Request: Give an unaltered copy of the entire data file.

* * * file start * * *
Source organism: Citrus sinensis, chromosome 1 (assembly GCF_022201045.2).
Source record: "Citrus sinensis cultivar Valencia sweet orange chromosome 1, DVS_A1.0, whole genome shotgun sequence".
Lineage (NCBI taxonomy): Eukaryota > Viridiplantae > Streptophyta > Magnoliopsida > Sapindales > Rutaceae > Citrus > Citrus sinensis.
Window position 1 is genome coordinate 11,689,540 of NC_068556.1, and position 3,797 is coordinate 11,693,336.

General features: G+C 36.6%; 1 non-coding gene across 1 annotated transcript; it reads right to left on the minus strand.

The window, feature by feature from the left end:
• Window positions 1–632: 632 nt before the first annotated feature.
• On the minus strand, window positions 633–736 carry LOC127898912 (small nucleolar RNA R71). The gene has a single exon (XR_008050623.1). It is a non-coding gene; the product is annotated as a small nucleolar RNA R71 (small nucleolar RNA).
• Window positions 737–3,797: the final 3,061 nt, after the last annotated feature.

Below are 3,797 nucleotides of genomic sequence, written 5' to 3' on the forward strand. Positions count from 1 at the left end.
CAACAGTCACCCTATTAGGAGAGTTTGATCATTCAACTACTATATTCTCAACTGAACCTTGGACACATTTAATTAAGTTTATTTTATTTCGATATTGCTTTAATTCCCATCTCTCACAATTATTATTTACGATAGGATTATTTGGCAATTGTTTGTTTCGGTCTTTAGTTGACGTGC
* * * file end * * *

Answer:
Source organism: Citrus sinensis, chromosome 1 (assembly GCF_022201045.2).
Source record: "Citrus sinensis cultivar Valencia sweet orange chromosome 1, DVS_A1.0, whole genome shotgun sequence".
Lineage (NCBI taxonomy): Eukaryota > Viridiplantae > Streptophyta > Magnoliopsida > Sapindales > Rutaceae > Citrus > Citrus sinensis.
Window position 1 is genome coordinate 11,689,540 of NC_068556.1, and position 3,797 is coordinate 11,693,336.

General features: G+C 36.6%; 1 non-coding gene across 1 annotated transcript; it reads right to left on the minus strand.

The window, feature by feature from the left end:
• Window positions 1–632: 632 nt before the first annotated feature.
• On the minus strand, window positions 633–736 carry LOC127898912 (small nucleolar RNA R71). The gene has a single exon (XR_008050623.1). It is a non-coding gene; the product is annotated as a small nucleolar RNA R71 (small nucleolar RNA).
• Window positions 737–3,797: the final 3,061 nt, after the last annotated feature.

Below are 3,797 nucleotides of genomic sequence, written 5' to 3' on the forward strand. Positions count from 1 at the left end.
CAACAGTCACCCTATTAGGAGAGTTTGATCATTCAACTACTATATTCTCAACTGAACCTTGGACACATTTAATTAAGTTTATTTTATTTCGATATTGCTTTAATTCCCATCTCTCACAATTATTATTTACGATAGGATTATTTGGCAATTGTTTGTTTCGGTCTTTAGTTGACGTGC